The National Limousine Association has been formed in Washington to represent the country's growing limousine industry.

"The industry is growing very rapidly," said Jeffrey L. Berger, the general counsel and acting executive director of NLA. "We need a national association to unify the common interests of the industry. If no one represents the limousine industry, these companies will continue to be buffeted by laws and regulations that could be worked out on a national level."

Currently, there are 85 limousine companies in Washington; in 1980 there were 35. Statistics also show growth in the limousine industry nationwide. Between 1983 and 1984, the number of U.S. limousines sold rose from fewer than 250 to 5,000.

Berger attributes much of the growth to the changing image of the limousine. Limousines are being used to get to and from parties by people who don't want to drive after drinking, said Berger. They also are being used more and more by the middle class for entertainment as well as business.

The NLA, the first national limousine association, plans to promote standards for the industry and lobby against tax proposals that might harm it, including those affecting travel and entertainment write-offs for business. The NLA plans to offer its members specially priced limousine insurance, monthly newsletters, workshops, trade shows and national promotion of the limousine as an alternative means of travel.

In its first year, the NLA hopes to attract a good portion of the 7,500 limousine companies in the United States as well as manufacturers, suppliers and other companies involved in servicing the limousine business.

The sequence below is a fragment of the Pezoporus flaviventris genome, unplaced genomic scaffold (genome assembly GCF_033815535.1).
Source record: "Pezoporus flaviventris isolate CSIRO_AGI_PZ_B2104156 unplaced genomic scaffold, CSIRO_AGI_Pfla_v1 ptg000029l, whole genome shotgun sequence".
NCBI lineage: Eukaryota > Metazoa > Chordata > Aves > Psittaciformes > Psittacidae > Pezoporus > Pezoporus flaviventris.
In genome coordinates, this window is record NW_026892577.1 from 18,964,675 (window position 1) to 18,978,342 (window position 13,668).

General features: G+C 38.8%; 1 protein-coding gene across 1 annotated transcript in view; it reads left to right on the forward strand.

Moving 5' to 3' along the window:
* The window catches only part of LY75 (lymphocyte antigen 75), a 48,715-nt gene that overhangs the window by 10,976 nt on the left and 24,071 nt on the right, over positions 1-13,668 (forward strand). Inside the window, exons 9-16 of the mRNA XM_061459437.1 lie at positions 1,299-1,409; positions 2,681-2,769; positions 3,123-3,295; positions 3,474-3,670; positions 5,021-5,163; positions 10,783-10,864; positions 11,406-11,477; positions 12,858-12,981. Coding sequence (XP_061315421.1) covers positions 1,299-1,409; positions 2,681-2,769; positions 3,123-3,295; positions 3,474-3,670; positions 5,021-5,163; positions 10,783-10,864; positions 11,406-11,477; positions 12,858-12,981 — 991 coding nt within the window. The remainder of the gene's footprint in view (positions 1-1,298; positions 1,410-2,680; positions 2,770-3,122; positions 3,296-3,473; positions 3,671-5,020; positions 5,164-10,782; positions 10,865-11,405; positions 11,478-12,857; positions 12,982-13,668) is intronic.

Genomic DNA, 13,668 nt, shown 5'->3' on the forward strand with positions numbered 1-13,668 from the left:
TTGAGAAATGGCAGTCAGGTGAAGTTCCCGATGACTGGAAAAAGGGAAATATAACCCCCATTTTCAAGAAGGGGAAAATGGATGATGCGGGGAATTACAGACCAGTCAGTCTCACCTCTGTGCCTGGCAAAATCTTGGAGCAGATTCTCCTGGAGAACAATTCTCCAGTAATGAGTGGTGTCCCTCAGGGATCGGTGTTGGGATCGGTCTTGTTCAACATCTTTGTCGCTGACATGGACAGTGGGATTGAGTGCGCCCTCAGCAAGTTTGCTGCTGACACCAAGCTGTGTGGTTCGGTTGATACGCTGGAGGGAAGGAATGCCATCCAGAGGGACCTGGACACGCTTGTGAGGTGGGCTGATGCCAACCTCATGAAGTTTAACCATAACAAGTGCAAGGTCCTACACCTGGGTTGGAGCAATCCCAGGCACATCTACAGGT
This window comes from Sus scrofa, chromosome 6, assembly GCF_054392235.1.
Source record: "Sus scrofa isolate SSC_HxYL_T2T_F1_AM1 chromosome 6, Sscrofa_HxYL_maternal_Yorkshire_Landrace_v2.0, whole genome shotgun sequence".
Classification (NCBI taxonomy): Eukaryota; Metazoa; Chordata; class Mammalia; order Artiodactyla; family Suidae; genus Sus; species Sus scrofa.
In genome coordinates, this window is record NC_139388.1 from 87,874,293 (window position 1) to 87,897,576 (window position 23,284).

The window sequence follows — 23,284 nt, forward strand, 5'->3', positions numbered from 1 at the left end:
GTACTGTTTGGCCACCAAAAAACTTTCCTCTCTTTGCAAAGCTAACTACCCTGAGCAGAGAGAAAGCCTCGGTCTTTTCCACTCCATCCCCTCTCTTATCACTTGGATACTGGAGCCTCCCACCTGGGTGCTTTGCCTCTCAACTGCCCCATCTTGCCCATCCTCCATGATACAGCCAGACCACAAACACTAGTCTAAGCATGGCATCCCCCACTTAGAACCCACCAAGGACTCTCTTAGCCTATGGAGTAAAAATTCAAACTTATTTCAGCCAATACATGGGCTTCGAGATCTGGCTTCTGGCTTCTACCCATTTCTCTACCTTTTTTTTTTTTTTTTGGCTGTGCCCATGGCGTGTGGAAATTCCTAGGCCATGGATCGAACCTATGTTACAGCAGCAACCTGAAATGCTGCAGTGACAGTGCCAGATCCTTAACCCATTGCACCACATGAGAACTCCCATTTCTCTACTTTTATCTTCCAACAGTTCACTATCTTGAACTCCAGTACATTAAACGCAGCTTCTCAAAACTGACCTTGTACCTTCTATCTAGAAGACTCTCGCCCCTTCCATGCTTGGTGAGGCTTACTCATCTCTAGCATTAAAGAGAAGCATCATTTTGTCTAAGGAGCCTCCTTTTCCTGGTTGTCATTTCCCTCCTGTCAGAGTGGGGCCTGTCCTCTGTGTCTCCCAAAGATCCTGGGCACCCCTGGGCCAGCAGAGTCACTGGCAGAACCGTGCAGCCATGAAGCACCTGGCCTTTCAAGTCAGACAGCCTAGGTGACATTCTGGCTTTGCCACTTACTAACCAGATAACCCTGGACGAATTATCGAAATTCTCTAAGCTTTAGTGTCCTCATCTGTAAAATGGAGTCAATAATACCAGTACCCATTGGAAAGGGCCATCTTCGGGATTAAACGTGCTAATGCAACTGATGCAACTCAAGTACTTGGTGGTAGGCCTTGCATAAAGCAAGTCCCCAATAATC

The NLA is headed by a three-member president's committee, including Cris Portugal, the owner of Cris Portugal Limousine Service in Washington.

Other members from the Washington area are: George Coupe of Admiral Limousine; Jon Goldberg of DAV-EL of Washington; Charles Wilder of Professional Limousine Service, and Everett White of White's Limousine Service. The NLA hopes to hire a full-time executive director in the coming year. TRADE

Rose Williams, owner of Rose Williams dress shop in Bethesda, has been awarded the 1985 Small Business of the Year Service Award by the Bethesda-Chevy Chase Chamber of Commerce. A member of the chamber's board, Williams has supported the Red Cross, Suburban Hospital and the Holy Cross Hospital and sponsors fashion shows and fund-raisers in her shop for civic and charitable groups. Williams, 76, has been a Maryland resident most of her life and has owned the shop for the past 28 years.